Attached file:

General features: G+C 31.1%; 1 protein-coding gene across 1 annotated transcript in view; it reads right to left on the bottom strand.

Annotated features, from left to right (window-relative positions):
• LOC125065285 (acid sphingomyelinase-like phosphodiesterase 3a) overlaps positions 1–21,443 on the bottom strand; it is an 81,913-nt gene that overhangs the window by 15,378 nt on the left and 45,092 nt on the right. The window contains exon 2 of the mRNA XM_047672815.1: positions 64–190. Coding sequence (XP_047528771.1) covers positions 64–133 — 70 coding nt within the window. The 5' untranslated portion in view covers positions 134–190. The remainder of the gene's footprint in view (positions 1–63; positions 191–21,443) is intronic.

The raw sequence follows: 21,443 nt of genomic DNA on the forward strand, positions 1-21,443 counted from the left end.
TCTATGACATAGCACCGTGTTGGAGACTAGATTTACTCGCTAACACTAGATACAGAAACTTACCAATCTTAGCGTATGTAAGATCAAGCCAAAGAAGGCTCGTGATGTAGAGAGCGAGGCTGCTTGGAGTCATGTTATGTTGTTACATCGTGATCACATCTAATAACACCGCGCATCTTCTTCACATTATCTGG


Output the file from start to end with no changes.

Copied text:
General features: G+C 31.1%; 1 protein-coding gene across 1 annotated transcript in view; it reads right to left on the bottom strand.

Annotated features, from left to right (window-relative positions):
• LOC125065285 (acid sphingomyelinase-like phosphodiesterase 3a) overlaps positions 1–21,443 on the bottom strand; it is an 81,913-nt gene that overhangs the window by 15,378 nt on the left and 45,092 nt on the right. The window contains exon 2 of the mRNA XM_047672815.1: positions 64–190. Coding sequence (XP_047528771.1) covers positions 64–133 — 70 coding nt within the window. The 5' untranslated portion in view covers positions 134–190. The remainder of the gene's footprint in view (positions 1–63; positions 191–21,443) is intronic.

The raw sequence follows: 21,443 nt of genomic DNA on the forward strand, positions 1-21,443 counted from the left end.
TCTATGACATAGCACCGTGTTGGAGACTAGATTTACTCGCTAACACTAGATACAGAAACTTACCAATCTTAGCGTATGTAAGATCAAGCCAAAGAAGGCTCGTGATGTAGAGAGCGAGGCTGCTTGGAGTCATGTTATGTTGTTACATCGTGATCACATCTAATAACACCGCGCATCTTCTTCACATTATCTGG